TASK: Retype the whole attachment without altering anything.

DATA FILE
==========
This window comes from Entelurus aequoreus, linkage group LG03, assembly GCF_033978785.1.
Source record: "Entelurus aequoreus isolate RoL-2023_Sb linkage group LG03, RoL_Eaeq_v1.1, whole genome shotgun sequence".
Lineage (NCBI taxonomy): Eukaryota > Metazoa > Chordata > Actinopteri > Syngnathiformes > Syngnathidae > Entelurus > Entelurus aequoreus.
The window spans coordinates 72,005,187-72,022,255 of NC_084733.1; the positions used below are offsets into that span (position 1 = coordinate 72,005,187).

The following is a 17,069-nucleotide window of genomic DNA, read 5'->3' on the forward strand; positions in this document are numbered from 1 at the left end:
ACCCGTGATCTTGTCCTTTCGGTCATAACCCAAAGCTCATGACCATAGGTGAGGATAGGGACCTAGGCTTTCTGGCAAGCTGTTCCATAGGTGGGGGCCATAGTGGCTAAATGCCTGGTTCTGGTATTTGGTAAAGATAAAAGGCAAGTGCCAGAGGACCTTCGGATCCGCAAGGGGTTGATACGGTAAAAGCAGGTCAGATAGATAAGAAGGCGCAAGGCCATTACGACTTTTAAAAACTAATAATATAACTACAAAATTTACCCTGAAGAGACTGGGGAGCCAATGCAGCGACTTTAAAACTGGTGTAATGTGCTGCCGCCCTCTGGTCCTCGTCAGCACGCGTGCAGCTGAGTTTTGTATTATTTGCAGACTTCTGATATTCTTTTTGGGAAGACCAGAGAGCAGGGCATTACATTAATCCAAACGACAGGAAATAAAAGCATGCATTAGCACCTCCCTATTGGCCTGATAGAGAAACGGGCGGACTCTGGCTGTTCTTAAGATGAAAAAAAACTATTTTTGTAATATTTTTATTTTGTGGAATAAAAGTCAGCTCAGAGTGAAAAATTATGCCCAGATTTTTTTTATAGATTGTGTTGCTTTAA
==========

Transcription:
This window comes from Entelurus aequoreus, linkage group LG03, assembly GCF_033978785.1.
Source record: "Entelurus aequoreus isolate RoL-2023_Sb linkage group LG03, RoL_Eaeq_v1.1, whole genome shotgun sequence".
Lineage (NCBI taxonomy): Eukaryota > Metazoa > Chordata > Actinopteri > Syngnathiformes > Syngnathidae > Entelurus > Entelurus aequoreus.
The window spans coordinates 72,005,187-72,022,255 of NC_084733.1; the positions used below are offsets into that span (position 1 = coordinate 72,005,187).

The following is a 17,069-nucleotide window of genomic DNA, read 5'->3' on the forward strand; positions in this document are numbered from 1 at the left end:
ACCCGTGATCTTGTCCTTTCGGTCATAACCCAAAGCTCATGACCATAGGTGAGGATAGGGACCTAGGCTTTCTGGCAAGCTGTTCCATAGGTGGGGGCCATAGTGGCTAAATGCCTGGTTCTGGTATTTGGTAAAGATAAAAGGCAAGTGCCAGAGGACCTTCGGATCCGCAAGGGGTTGATACGGTAAAAGCAGGTCAGATAGATAAGAAGGCGCAAGGCCATTACGACTTTTAAAAACTAATAATATAACTACAAAATTTACCCTGAAGAGACTGGGGAGCCAATGCAGCGACTTTAAAACTGGTGTAATGTGCTGCCGCCCTCTGGTCCTCGTCAGCACGCGTGCAGCTGAGTTTTGTATTATTTGCAGACTTCTGATATTCTTTTTGGGAAGACCAGAGAGCAGGGCATTACATTAATCCAAACGACAGGAAATAAAAGCATGCATTAGCACCTCCCTATTGGCCTGATAGAGAAACGGGCGGACTCTGGCTGTTCTTAAGATGAAAAAAAACTATTTTTGTAATATTTTTATTTTGTGGAATAAAAGTCAGCTCAGAGTGAAAAATTATGCCCAGATTTTTTTTATAGATTGTGTTGCTTTAA